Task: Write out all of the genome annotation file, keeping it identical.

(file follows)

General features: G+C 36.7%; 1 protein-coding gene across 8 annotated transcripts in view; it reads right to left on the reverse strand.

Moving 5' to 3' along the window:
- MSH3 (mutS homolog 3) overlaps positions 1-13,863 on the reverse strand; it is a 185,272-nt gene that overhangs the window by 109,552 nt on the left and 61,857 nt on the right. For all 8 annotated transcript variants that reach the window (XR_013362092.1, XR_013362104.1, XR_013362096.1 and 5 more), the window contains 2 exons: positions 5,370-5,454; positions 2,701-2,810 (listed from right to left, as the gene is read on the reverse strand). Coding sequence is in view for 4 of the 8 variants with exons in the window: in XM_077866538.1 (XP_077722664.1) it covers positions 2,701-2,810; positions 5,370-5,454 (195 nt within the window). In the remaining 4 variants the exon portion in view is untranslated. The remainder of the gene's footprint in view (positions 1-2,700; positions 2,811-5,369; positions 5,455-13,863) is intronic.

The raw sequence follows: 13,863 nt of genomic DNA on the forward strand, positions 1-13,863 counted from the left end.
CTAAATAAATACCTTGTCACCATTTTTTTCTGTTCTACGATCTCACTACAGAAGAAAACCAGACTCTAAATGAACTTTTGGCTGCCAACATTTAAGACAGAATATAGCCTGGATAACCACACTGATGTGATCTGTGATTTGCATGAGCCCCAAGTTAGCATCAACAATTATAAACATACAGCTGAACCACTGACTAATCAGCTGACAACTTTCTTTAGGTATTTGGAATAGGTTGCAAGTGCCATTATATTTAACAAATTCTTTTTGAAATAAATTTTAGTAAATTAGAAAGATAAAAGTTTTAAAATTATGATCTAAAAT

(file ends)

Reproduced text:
General features: G+C 36.7%; 1 protein-coding gene across 8 annotated transcripts in view; it reads right to left on the reverse strand.

Moving 5' to 3' along the window:
- MSH3 (mutS homolog 3) overlaps positions 1-13,863 on the reverse strand; it is a 185,272-nt gene that overhangs the window by 109,552 nt on the left and 61,857 nt on the right. For all 8 annotated transcript variants that reach the window (XR_013362092.1, XR_013362104.1, XR_013362096.1 and 5 more), the window contains 2 exons: positions 5,370-5,454; positions 2,701-2,810 (listed from right to left, as the gene is read on the reverse strand). Coding sequence is in view for 4 of the 8 variants with exons in the window: in XM_077866538.1 (XP_077722664.1) it covers positions 2,701-2,810; positions 5,370-5,454 (195 nt within the window). In the remaining 4 variants the exon portion in view is untranslated. The remainder of the gene's footprint in view (positions 1-2,700; positions 2,811-5,369; positions 5,455-13,863) is intronic.

The raw sequence follows: 13,863 nt of genomic DNA on the forward strand, positions 1-13,863 counted from the left end.
CTAAATAAATACCTTGTCACCATTTTTTTCTGTTCTACGATCTCACTACAGAAGAAAACCAGACTCTAAATGAACTTTTGGCTGCCAACATTTAAGACAGAATATAGCCTGGATAACCACACTGATGTGATCTGTGATTTGCATGAGCCCCAAGTTAGCATCAACAATTATAAACATACAGCTGAACCACTGACTAATCAGCTGACAACTTTCTTTAGGTATTTGGAATAGGTTGCAAGTGCCATTATATTTAACAAATTCTTTTTGAAATAAATTTTAGTAAATTAGAAAGATAAAAGTTTTAAAATTATGATCTAAAAT